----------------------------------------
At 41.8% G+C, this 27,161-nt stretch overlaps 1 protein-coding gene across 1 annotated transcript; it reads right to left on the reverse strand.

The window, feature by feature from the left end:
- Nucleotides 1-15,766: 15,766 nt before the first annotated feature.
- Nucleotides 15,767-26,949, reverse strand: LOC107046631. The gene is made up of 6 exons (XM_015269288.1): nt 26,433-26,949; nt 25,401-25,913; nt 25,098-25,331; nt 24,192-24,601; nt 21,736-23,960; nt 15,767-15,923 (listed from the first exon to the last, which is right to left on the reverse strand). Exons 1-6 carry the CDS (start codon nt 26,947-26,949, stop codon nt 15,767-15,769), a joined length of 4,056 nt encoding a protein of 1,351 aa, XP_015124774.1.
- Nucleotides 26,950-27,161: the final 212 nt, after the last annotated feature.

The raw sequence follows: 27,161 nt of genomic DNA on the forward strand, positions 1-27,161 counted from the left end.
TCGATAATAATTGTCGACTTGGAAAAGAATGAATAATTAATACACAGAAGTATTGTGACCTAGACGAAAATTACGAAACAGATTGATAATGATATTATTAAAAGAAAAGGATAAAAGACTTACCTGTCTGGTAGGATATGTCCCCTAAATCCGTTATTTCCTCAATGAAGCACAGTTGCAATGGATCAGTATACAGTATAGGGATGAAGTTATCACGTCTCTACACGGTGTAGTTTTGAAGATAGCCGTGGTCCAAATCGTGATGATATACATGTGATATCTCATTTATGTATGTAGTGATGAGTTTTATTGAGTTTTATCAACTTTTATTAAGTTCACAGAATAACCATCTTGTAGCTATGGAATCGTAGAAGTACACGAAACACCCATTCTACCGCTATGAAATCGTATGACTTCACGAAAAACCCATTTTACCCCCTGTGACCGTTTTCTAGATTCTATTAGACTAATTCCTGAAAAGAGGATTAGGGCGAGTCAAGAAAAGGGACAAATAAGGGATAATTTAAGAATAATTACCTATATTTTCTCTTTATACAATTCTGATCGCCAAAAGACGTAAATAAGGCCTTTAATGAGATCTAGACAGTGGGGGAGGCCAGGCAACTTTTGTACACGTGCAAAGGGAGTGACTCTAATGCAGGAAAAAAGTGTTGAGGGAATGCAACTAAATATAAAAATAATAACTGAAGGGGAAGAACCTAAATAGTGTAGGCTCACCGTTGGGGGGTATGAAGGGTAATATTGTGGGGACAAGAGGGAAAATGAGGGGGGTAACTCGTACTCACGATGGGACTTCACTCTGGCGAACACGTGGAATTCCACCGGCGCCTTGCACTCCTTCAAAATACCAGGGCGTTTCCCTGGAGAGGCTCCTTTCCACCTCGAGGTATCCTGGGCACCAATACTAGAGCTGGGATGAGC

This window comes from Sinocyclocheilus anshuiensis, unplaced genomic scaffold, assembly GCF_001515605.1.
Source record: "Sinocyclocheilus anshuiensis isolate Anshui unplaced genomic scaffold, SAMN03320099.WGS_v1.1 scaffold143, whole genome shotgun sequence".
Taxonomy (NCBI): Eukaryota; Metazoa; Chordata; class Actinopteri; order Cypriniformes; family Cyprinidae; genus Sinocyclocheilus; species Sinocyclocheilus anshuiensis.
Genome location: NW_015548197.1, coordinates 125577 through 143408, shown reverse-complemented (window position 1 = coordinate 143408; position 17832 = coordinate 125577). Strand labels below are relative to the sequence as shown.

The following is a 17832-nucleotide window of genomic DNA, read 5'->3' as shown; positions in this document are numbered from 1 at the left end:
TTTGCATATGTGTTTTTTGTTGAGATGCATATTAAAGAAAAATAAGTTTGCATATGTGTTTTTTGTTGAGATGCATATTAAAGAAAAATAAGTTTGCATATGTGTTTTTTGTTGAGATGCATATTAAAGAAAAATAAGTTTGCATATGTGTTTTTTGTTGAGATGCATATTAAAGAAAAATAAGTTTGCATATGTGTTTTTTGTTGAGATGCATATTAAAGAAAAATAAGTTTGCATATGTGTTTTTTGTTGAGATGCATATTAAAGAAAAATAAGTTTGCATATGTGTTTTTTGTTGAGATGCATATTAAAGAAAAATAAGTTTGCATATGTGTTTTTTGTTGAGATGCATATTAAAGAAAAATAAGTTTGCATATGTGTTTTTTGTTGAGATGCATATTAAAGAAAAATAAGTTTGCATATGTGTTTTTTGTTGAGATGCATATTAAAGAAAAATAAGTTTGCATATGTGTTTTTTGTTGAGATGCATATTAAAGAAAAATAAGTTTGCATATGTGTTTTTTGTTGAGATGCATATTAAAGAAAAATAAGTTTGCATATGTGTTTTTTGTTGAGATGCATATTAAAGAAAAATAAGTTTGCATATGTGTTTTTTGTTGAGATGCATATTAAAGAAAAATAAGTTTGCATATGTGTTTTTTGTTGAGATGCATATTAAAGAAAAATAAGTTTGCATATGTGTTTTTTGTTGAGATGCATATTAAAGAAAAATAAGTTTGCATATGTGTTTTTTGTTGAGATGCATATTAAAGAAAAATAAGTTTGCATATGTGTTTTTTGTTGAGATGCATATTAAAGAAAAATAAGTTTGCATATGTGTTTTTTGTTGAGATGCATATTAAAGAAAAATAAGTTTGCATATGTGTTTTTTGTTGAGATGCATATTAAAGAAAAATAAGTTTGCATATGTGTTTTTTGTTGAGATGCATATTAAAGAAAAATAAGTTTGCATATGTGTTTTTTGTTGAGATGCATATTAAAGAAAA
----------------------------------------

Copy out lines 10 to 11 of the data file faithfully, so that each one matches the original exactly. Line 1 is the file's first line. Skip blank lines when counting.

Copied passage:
Taxonomy (NCBI): Eukaryota; Metazoa; Chordata; class Actinopteri; order Cypriniformes; family Cyprinidae; genus Sinocyclocheilus; species Sinocyclocheilus anshuiensis.
Genome location: NW_015548197.1, coordinates 125577 through 143408, shown reverse-complemented (window position 1 = coordinate 143408; position 17832 = coordinate 125577). Strand labels below are relative to the sequence as shown.